MatchXR always happens before Slush, which is one of the biggest events for startups in the whole Europe. In case you have a startup looking for partners, customers, or investors, Slush is the place to be. What I learned the hard way is that if you want to attend Slush, you have to plan for it way ahead because tickets usually go sold out.
Slush is also full of side events, some of which are meant to do serious work (e.g. side conferences), while others are for fun and networking (e.g. parties). Side events are what made Slush even more relevant than the main event alone: there are some people who say that it is more important to be at the side events than at the event itself. There is a dedicated page just to see all the hundreds of side events and filter them by many criteria (the search function is incredibly well made), and I suggest you search for them and plan for them way before going to the event, because also side events go sold out. Not all side events require a Slush ticket, so you can still enjoy them without spending a lot of money. MatchXR can be considered a Slush side event in some way, and also the Nordic gaming convention is.
My suggestion is that if you come for MatchXR, you should stay a few days more to attend either Slush or at least some of its side events, so you can have even more opportunities for networking and for finding collaboration opportunities. But again: please, plan ahead to do that.
There are various interesting companies in the greater Helsinki area, like Varjo, Nokia, and Rovio. If you come for one of these events, you could try to contact these companies for a visit. We attendees of MatchXR were able to visit Varjo and try the new headset, for instance.
In the post where I announced I was going to visit Helsinki, I was joking about the fact that I could not survive here. Well, actually I’m still alive and I have to say that I enjoyed a lot being here, it is a very nice city, and it is a bit romantic that it is all white because of the snow. I finally made snow angels for the first time in my life, and I couldn’t resist drawing some dicks in the snow with my finger, too (sorry, Helsinki people). I ate some good food and spent some time with some very kind and nice people.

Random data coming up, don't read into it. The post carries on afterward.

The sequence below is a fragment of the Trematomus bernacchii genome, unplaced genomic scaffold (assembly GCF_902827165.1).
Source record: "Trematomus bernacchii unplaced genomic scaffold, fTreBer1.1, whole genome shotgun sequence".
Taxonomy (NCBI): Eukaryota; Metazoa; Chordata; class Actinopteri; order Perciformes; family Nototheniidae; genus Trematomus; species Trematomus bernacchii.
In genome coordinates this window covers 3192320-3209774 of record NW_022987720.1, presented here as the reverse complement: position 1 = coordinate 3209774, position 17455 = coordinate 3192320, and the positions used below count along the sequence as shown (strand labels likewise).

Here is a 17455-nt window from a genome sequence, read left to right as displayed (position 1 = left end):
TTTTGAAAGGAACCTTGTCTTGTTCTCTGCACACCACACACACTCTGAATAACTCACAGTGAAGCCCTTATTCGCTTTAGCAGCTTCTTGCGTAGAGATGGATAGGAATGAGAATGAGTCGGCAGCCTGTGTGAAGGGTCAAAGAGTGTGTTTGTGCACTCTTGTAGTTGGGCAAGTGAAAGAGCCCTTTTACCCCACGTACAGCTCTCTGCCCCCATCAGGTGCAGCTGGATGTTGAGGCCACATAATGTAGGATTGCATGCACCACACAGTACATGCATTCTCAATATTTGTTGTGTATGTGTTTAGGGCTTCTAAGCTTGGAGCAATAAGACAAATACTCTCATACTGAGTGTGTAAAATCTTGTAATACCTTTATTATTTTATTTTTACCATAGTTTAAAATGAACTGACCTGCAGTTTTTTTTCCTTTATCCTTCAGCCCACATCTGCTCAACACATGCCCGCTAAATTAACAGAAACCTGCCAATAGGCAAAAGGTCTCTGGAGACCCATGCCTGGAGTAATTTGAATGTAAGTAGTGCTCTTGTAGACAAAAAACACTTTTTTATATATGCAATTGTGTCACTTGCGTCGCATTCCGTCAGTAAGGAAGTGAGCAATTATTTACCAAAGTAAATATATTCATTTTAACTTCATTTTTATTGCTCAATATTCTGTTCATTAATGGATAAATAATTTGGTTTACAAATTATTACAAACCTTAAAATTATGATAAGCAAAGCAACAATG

Yeah, it’s cold… and because of that, I also got a cold and still feel unwell. But at the end of the day, it was worth it. If you go, just take with you a thermal shirt and thermal trousers and you will be fine outside, while inside it is usually warm enough. Also come with some shoes with a good grip on the sole, so you don’t risk sliding on the ice, when there is some. Bring also some medicines for the flu, because you may end up getting sick like me 🙂
As for the language barrier, many people speak English here, so I had no problems in general. I admit I sometimes bought some food at the supermarket without having a single clue of what it was because everything was written only in Finnish and Swedish, but it’s part of the game when you go to a foreign country. I’ve not been poisoned, so I guess the thing they sold me was eatable. I also learned a few new words in Finnish, and especially two new bad words which will be useful in my future trips 😀
I just want to briefly thank everyone who contributed to making this trip so interesting, and give a special mention to some people who helped in a particular way: Jussi, Tiina, Damon, Janne, Ida, and Aleksis. Kiitos, you’re amazing!